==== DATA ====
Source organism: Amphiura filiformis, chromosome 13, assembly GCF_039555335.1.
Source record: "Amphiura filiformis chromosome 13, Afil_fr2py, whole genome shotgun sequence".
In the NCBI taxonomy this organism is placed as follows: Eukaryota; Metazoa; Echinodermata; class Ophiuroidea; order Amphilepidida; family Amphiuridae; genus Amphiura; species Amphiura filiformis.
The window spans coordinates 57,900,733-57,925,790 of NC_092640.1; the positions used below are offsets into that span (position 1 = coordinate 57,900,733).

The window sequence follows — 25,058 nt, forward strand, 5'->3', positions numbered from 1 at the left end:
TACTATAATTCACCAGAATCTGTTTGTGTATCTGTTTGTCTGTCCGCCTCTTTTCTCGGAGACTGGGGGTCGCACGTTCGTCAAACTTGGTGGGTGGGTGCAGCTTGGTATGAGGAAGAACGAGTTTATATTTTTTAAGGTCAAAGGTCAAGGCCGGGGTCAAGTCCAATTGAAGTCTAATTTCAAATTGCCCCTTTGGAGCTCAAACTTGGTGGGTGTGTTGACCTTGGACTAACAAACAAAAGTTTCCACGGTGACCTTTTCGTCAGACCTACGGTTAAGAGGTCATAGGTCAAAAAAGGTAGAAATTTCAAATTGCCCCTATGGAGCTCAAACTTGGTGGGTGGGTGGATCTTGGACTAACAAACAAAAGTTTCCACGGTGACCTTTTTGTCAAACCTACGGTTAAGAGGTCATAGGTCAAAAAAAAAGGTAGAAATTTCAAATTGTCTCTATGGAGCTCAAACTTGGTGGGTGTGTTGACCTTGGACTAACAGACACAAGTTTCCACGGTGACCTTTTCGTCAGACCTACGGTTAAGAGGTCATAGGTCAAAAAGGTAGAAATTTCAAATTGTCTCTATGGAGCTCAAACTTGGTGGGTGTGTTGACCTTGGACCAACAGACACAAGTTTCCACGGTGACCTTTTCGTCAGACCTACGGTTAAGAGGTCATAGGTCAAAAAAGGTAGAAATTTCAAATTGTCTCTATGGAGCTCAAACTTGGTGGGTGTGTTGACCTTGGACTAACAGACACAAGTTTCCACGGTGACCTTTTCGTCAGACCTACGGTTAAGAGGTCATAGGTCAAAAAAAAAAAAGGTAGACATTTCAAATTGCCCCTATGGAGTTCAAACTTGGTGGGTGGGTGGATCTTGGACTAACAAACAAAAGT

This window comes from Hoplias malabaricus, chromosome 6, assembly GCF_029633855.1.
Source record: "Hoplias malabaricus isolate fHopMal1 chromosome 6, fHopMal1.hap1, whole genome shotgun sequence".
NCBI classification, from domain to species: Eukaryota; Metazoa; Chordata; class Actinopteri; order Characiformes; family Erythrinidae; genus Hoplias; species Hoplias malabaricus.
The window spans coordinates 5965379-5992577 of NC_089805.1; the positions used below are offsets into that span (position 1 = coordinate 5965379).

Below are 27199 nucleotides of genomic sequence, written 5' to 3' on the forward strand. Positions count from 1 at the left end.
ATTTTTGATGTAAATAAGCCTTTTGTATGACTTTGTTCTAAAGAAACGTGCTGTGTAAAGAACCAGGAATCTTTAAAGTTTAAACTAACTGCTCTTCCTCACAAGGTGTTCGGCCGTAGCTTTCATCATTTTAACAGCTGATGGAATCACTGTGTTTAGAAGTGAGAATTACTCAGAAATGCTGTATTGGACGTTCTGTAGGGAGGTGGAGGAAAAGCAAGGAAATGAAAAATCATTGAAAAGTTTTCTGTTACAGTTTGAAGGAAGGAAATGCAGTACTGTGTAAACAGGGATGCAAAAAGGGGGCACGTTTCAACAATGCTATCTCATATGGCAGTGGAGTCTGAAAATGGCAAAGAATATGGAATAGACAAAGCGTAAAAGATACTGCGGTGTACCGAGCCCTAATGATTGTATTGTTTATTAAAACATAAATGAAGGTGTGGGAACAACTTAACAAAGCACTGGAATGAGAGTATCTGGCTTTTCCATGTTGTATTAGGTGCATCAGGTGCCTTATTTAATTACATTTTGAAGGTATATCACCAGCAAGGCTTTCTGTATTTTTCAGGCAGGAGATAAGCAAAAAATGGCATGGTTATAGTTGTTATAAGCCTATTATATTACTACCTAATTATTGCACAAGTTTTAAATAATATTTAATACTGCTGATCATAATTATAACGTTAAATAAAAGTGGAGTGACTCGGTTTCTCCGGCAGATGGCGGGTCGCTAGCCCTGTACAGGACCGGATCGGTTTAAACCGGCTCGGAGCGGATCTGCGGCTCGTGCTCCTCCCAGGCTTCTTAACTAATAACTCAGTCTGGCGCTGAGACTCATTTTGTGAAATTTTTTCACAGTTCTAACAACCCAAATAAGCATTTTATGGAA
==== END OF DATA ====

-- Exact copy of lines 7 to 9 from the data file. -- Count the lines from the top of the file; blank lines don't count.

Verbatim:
This window comes from Hoplias malabaricus, chromosome 6, assembly GCF_029633855.1.
Source record: "Hoplias malabaricus isolate fHopMal1 chromosome 6, fHopMal1.hap1, whole genome shotgun sequence".
NCBI classification, from domain to species: Eukaryota; Metazoa; Chordata; class Actinopteri; order Characiformes; family Erythrinidae; genus Hoplias; species Hoplias malabaricus.